Costco gets down to business with SMB payments
Costco Wholesale Corp. is getting down to business on processing payments from small-to-mid-sized business (SMB) customers.
The wholesale chain is extending an existing relationship with payment processing solutions provider Elavon aimed at improving service and security for SMB members.
The payment processing program for Costco’s SMB members includes POS, mobile and e-commerce solutions, all of which adhere to EMV and PCI compliance requirements. Costco members can obtain program services online and in-store.
“Since 1997, Elavon has delivered exceptional value and service to members who use our payment processing as well as our other popular business products,” said Tom Padilla, assistant VP, Costco Services. “Our members will continue to benefit from our relationship with Elavon.”
Study: Consumers not ready to pay with EMV
In the 1970s, Saturday Night Live had a cast of comedians that were called the “Not Ready for Prime Time Players.” In 2015, U.S. retailers have a cast of customers that could be called the “Not Ready for EMV Payers.”
According to a new survey from payment provider ACI, six in 10 (59%) of consumers have not yet received EMV-compliant, chip-enabled payment cards. And of the 41% who have received chip-enabled cards, 23% have not received any information from their banks or retailers about EMV. Sixty-seven percent of surveyed consumers do not understand EMV or how it will affect them.
EMV awareness, which does not connote understanding, shows interesting demographic trends, The age groups with the highest awareness is 55-to-64 (86%), even beating “digital native” 18-to-35-year-old millennials (80%). This is followed by 35-to-44-year-olds (75%), with awareness dropping to 66% among 45-to-54-year-olds and 65-plus.
While 55% of respondents with a household income of $100,000 or more per year have received chip-enabled cards, 80% of respondents with a household income less than $35,000 per year have not even received information on EMV.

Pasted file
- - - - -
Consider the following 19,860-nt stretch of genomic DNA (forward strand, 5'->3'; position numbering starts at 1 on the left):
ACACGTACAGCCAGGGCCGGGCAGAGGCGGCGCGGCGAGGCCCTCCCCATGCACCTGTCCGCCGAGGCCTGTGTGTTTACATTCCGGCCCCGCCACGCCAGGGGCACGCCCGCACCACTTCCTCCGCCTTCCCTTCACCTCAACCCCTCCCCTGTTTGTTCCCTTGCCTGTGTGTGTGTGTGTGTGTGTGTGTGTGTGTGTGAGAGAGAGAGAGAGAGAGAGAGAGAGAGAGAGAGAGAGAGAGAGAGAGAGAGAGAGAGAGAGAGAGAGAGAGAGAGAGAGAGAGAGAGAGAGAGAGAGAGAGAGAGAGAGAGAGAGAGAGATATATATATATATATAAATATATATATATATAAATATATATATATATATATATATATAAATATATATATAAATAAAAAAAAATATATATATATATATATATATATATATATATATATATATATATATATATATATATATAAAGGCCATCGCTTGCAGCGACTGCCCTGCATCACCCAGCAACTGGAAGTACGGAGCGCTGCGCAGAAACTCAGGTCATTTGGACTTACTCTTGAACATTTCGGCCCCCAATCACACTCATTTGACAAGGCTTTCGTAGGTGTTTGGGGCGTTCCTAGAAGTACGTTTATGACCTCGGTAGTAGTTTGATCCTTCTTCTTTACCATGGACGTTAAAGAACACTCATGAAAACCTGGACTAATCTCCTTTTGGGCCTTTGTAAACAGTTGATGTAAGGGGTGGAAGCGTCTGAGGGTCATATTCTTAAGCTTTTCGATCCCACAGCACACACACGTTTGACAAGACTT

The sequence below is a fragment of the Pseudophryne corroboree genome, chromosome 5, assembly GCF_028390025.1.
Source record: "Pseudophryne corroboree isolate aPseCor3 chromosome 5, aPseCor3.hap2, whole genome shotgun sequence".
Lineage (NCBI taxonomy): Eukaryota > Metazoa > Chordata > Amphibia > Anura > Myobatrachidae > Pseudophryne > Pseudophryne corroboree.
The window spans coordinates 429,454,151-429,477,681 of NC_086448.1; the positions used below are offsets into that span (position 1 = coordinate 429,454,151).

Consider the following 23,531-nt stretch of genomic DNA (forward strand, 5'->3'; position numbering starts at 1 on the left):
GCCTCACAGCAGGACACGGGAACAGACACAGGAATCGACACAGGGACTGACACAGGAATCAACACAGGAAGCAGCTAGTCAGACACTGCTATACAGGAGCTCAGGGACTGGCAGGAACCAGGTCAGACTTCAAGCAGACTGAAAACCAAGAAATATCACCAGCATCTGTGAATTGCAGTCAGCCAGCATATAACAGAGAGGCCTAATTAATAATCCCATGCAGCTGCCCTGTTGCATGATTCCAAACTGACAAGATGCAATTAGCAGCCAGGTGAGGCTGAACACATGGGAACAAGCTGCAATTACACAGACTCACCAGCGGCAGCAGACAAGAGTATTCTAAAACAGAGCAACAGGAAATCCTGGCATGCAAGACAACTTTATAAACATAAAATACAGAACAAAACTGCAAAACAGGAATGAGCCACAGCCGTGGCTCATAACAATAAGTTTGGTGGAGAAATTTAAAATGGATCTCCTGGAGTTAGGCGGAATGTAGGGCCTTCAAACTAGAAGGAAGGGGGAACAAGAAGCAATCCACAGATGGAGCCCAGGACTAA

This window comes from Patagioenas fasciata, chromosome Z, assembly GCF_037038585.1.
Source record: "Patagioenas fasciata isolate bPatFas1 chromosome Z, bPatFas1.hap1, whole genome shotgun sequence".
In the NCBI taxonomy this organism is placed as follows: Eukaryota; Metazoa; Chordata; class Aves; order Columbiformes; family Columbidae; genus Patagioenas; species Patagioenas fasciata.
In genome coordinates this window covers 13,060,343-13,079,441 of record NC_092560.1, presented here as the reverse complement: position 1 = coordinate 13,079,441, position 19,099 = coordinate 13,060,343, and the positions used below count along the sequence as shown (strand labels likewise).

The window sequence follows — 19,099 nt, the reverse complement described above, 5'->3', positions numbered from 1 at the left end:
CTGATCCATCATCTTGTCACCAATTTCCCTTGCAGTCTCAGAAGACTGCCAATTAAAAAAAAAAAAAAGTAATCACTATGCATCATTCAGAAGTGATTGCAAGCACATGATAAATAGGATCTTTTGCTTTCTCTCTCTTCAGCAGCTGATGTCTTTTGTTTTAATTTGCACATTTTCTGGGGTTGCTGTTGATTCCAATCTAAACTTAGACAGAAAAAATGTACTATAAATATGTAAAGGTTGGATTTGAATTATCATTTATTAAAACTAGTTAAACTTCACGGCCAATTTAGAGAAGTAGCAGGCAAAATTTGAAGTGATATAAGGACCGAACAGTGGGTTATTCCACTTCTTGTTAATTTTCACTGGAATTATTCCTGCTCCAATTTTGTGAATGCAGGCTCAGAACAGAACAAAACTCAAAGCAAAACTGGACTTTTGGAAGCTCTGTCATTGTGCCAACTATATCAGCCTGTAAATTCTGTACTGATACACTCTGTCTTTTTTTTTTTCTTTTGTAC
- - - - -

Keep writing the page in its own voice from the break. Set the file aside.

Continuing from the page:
Regionally, consumers in the Western U.S. who received chip-enabled card were most likely to think they did because of a data breach (25%), followed by consumers in the Northeast (17%), Midwest (10%) and South (7%).
Sixteen percent of respondents in the Northeast had requested chip-enabled cards, followed by consumers in the South (10%), West (8%) and Midwest (1%).
Retailers are even less ready for EMV than consumers, according to one recent study. Only 27% of U.S. merchants will be EMV-ready by the October 1st liability shift, down from the 34% estimated in March, according to a survey by The Strawhecker Group.
In addition, the most recent numbers announced by Visa indicate that less than one-fifth (18%) of their 720 million debit and credit cards as of July contain a new embedded chip and will be ready for the Oct. 1 EMV deadline.
See infographic for more insights:
Macy’s begins huge holiday hiring push
The workforce at Macy’s will swell by 50% in the coming month as the department store retailer looks to elevate service levels during the holiday season.
Macy’s said it plans to hire 85,000 workers, versus 86,000 last year, for temporary positions at its Macy's and Bloomingdale's stores, call centers, distribution centers and online fulfillment centers. The company had roughly 167,000 employees at the end of its fiscal year on Jan. 31, 2015.
"Macy's and Bloomingdale's customers have come to appreciate the higher level of our staffing and service throughout the Christmas and holiday shopping season, and our associates love the employment and income-earning opportunities at this very special time of the year," said Terry Lundgren, Macy's chairman and CEO. "We first offer our current associates the opportunity to work extra hours over the holidays, then supplement our ongoing workforce with seasonal hires. This enhanced staffing allows us to provide additional help to customers, whether they are shopping in stores or online."
Online is an area where the $28 billion department store retailer is looking to elevate its game again this year so a large number of positions are related to executing the company’s omnichannel strategy. For example, 12,000 of the 85,000 positions this year will be based in the company’s direct-to-consumer fulfillment centers compared to 10,000 of last year’s 86,000 temporary positions. The positions are located in large distribution centers in Goodyear, Arizona; Cheshire, Connecticut; Tulsa, Oklahoma; Portland, Tennessee; and Martinsburg, West Virginia, and in product-specific fulfillment centers in Sacramento, California; Stone Mountain, Georgia; Secaucus, New Jersey; and Joppa, Maryland.
The company is also ramping up customer service efforts via telephone, email and online chat by hiring 1,600 people at facilities in Mason, Ohio; Clearwater, Florida; Tempe, Arizona; and St. Louis. Last year, the company hired about 1,125 people at those same facilities.
"These seasonal positions represent much-needed jobs for America, and they fill an important niche in the employment spectrum. Especially at the holidays, we employ students working during break to help pay tuition, retirees seeking to remain active and individuals from many walks of life wanting to supplement their income. We are proud to offer them this opportunity to work in a fun, fast-paced and respectful environment," Lundgren said.